By Dena Jensen
If you were a sleek and colorful little hummingbird who had unrestricted access to the immediate vicinity of 119 N. Commercial Street in Bellingham, both inside and out, on Tuesday, June 16, 2015, what would you have seen?
First of all, let’s just say there was a screen in ill-repair on one of the windows, a window which had been opened a crack to let in the generous breeziness of that day. That’s how you got in. And let’s also narrow down your keen perceptive abilities to zero-in on a key set players and activities, so that we end up with a blog post and not a novel. Who knows how many tales of that building and its surroundings would be worthy of storing in your brilliant tiny brain on any given day?
On a few of your passes through the lobby you would have seen a group of adult humans gathered, greeting each other by name. Ellen, Peter, Margaret, Alyce, Ronna, John, Jan [pronounced Yon], Sandy, and Dena. There was human chatter, some rustling of papers and carrying cases. At one point cedar fronds were being employed. You know of cedar. You approve.
You zip out for a bit while all this is going on and a curious group of bamboo poles, with some sort of netting wound around them, is leaning up against the building across the street from 119 Commercial. Okay, you pass those, about-face at Mt. Baker Theater and zoom back to the lobby. The gathering is breaking up. Humans are wandering to the glass doors and outside, where you love it best. You pass above and beyond them, unseen. They are on a mission. They approach the bamboo poles and unfurl the netting. There are sets: netting and two poles, three of them. They reveal their purpose as banners that have something important to say.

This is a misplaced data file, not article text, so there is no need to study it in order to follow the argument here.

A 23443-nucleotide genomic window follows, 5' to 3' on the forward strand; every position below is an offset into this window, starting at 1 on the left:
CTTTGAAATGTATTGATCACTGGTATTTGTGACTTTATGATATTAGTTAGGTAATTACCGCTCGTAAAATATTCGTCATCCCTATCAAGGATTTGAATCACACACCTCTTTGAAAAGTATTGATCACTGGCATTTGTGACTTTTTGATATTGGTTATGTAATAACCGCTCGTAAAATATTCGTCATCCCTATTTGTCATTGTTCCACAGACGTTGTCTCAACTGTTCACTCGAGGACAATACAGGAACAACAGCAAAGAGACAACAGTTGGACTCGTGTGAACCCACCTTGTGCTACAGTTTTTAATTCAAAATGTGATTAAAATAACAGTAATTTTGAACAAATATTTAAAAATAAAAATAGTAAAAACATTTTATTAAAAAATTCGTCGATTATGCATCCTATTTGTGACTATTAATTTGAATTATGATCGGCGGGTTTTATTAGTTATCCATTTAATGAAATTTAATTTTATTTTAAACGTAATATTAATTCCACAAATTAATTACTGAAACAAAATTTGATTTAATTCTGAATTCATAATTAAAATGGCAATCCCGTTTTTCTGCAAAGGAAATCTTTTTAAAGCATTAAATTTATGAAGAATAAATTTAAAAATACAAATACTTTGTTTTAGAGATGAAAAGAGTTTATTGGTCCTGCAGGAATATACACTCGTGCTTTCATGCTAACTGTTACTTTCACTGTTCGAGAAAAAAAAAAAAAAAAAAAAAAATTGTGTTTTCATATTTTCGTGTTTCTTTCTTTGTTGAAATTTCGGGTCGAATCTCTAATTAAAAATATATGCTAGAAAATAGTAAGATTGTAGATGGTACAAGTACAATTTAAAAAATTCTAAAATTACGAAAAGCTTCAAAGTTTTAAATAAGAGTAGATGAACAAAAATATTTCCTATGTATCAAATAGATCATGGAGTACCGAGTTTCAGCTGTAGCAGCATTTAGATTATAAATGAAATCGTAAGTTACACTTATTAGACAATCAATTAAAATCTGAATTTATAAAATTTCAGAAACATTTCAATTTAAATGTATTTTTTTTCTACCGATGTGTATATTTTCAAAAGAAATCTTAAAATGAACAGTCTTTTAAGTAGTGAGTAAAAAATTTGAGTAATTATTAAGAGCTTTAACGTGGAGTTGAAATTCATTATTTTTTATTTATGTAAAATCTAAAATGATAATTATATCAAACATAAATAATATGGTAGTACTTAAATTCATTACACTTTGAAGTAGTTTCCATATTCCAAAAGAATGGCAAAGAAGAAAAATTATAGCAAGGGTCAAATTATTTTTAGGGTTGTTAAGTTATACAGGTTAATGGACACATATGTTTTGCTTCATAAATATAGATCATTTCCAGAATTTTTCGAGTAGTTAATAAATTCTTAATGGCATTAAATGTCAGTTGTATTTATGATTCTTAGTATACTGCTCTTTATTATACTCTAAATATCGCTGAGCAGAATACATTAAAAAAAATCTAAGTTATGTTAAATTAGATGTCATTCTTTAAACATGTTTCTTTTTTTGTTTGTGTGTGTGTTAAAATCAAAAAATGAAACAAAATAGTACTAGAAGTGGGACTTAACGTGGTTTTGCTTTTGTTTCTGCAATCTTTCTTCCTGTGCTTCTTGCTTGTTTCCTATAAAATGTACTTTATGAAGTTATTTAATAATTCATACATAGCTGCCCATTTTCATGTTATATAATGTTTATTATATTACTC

The humans, Ronna, Margaret, Peter, John, and Alyce, take the poles, and arrange themselves to hold them, stretched out and aloft. There is a period of taping, trading and maneuvering. Soon, everyone has their spot.
The humans appear cheerful, but intent and focused on the words they are upholding. Dianne shows up, taking a post with one of the bamboo poles, her banner speaking loudly. They seem glad when people drive by and honk to them. One of the ladies is filming and photographing this. Oh, and now some other people from the lobby, Ellen and Jan, are coming by and greeting the banner-holders, commending them on good work.
Jan is playing a calming and somewhat bird-like call. You hover. You like it. It is a quick, but warm visit and Ellen and Jan and the camera-lady are off across the street to 119, then back in the glass doors. You stay outside and zip up to your access window on the 13th floor. Luckily you are not superstitious, and luckily Ellen, Jan, Sandy and the camera-lady are there. You know them now and you like that bird call. It is so beautiful.
Ellen is just reaching a door with a little plaque. She pushes a button beside it which ding-dongs, and a voice comes out in a buzzy manner, through a small speaker. Thomas Boucher (you hear him introduce himself) lets everyone in. You stay up high and speed through the closing crack of the door so they, maybe, will not hear. Fortunately, they seem preoccupied by their task at hand and are busy listening to each others’ human communications. Everyone wanders back through a skinny hallway. You zip around the front room for a little while taking in all the books, brochures, and business cards.
You hover at the office window,
There are positioning voice patterns and reverberations down at the end of that hallway. When you are done sight-seeing you find Ellen standing and the others seated in a small conference room. There is still some positioning though. Ellen is speaking and laying things out on the table. Yes, these are fine things. Sacred. Rock, and shell, eel grass and sea water. The standing one says their home is Xwe’chi’eXen, Cherry Point.
Jan is producing more calming notes, but the bird call is gone. His new voice source seems to rise from his center and offers notes that gently ring up and down, blending as they are sounded. It is making you calm and calmer. You sucked in your weight in nectar on your travels outside, but there is nothing here to imbibe. You must shut down or go outdoors. You are at peace here. You land on the door sill above Thomas Boucher. You go into torpor, your mini-hibernation. The human voices play on.